As for me, I just want people to respond to those RSVPs!
This is the second in a three-part birthday series. Last week was birthdays that fall during a holiday or vacation. Next week – searching for that impossible to find gift.
Today I have poet Jenean C. Gilstrap on my blog discussing her latest poetry collection, Words Unspoken.
Tell us a bit about yourself.
Having lived a rather nomadic lifestyle due to the nature of my father’s work and the very frequent relocation from state to state, I soon discovered and nurtured my free-spirit. Listening to and learning from that gypsy spirit I came to see that we all are gypsies of a sort wandering traveling through this life other lives space and time here there and yon on roads less traveled. Several years ago when I began blogging, my blogs were designed to be written and visual journals of my own travels – imagined and/or real. They, my blogs, are simply a streamofconsciousness rambling of words and images in which I find meaning and beauty – there is no organized order of thought or format. That is the way that I write. My poetry and painting and writing on love and life and things thereof are from the heart and through the eyes of this Louisiana gypsy spirit travelin’ roads less traveled.
An individualist, I choose not to follow any pre-conceived pattern for the outlay of the words I write – rather, I allow them the freedom to forge their own path as they make their way from my heart to pen to paper. My art work involves mixed media on large canvasses as well as photography. Presently, I am a weekly featured poet in several online magazines. My piece The Granite God was the winning poem in Painted Bride Quarterly Sidebar #12 . Also, my work has been featured in performance poetry theatrical productions in Louisiana and my short story, Retribution, published in the Helicon Literary Magazine there. My “gypsywomanworld” blog and I are included as character/story elements in Ghost Key, the fictional work of award-winning author Trish MacGregor. Having retired from a career spent in the legal field, the last few years have been focused on my love of writing and painting, together with spending time with my grown children and their children.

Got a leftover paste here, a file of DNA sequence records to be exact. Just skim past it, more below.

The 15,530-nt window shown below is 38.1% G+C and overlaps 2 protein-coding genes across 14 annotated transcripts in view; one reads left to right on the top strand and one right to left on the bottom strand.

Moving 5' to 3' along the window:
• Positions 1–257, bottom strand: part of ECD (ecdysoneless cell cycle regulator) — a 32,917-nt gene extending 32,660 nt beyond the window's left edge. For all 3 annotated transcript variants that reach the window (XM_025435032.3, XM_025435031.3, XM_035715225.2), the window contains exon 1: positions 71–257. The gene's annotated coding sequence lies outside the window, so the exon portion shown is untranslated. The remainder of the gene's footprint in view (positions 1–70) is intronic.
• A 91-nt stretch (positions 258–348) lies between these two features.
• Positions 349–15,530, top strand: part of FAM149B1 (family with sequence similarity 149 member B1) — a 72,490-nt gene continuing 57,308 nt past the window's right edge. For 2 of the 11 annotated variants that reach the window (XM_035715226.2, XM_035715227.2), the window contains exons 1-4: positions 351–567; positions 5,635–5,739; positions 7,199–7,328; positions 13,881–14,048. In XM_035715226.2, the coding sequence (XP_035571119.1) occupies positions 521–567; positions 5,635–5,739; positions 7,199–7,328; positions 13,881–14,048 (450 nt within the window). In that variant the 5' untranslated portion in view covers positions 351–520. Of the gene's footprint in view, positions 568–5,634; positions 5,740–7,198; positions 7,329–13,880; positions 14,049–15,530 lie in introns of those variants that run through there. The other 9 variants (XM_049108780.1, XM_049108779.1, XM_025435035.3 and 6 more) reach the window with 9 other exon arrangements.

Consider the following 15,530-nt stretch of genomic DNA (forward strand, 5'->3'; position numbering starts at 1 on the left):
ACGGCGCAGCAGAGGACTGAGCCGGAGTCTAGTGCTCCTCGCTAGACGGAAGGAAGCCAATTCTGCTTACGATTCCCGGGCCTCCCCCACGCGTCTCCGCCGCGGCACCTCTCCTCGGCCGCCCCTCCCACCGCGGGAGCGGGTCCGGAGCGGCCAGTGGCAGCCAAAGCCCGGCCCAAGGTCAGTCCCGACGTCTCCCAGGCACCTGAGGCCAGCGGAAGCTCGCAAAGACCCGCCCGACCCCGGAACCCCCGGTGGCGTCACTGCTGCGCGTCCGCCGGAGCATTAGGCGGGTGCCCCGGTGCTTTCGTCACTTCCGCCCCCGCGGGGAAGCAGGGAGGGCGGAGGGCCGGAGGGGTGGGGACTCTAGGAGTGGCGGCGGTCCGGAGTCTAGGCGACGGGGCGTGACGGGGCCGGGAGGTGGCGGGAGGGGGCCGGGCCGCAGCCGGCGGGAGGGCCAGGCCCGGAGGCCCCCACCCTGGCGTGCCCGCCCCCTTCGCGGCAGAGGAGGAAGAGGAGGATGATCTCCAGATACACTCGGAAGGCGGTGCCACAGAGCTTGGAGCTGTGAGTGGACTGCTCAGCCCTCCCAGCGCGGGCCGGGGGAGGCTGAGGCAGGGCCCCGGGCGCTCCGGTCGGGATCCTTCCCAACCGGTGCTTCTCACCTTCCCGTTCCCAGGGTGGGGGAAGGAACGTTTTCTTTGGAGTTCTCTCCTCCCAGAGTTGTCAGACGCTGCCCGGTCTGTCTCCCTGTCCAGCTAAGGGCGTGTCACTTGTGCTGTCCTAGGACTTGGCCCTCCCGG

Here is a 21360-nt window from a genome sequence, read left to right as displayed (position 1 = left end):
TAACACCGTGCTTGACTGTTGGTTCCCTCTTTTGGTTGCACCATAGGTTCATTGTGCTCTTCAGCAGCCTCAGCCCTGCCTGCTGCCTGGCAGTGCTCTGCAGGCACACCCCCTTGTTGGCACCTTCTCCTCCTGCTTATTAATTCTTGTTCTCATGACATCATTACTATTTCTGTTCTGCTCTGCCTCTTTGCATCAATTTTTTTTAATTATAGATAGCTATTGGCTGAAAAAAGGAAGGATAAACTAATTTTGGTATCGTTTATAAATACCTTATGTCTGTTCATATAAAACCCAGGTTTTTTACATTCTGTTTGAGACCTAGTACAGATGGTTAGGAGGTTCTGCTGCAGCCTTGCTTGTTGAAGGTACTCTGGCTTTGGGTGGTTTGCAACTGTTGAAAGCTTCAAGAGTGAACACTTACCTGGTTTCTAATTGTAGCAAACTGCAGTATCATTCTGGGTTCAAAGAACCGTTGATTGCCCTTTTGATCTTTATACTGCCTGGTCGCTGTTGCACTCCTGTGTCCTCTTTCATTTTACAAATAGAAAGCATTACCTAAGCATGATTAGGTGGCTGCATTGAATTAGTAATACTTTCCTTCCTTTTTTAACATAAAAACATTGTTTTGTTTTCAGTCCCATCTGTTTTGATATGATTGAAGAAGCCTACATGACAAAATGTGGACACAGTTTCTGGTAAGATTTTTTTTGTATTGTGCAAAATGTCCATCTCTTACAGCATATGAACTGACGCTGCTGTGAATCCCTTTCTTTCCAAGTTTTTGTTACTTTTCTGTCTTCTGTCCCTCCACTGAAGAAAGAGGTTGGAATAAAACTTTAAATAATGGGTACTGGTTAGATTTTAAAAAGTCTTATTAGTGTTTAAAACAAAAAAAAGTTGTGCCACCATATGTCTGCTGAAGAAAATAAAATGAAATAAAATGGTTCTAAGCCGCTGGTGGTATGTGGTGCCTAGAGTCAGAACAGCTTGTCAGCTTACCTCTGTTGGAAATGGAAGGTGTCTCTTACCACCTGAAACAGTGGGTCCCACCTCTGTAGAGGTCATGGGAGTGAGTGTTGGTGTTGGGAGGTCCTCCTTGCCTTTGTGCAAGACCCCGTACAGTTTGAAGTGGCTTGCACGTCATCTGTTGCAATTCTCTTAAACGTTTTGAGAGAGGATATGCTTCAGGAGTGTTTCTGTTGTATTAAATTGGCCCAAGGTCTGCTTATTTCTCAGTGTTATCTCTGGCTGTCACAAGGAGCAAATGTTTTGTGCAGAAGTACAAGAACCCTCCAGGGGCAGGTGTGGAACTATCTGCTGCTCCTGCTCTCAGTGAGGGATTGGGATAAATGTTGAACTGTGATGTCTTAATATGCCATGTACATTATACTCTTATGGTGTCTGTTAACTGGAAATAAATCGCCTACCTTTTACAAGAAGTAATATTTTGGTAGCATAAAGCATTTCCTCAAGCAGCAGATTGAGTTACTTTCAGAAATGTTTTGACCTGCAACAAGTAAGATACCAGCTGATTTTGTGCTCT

Where were you born and where do you call home?
The place of my birth is Sedro-Woolley, Washington, a little town in northwestern Washington, just a few miles inland from Puget Sound and a few miles south of the Canadian border. However, the place I call home is Louisiana – Shreveport, to be more specific. Currently, I divide my time between the East Coast and Shreveport. Right now, I’m overdue for my Shreveport stay.
What or who inspired you to start writing?
Books and the written word were mainstays in my life from earliest childhood – earliest memory. Beause of the nature of our father’s work, our family traveled/relocated frequently – very frequently. Regardless of where we were, though, there was always a library and we children were always taken regularly to the library and books were always a gift item regardless the holiday or whatever. There were also writers on both sides of our family – a number of them published authors. So, having been surrounded by books and reading and writing, it was all just a natural course of events for me.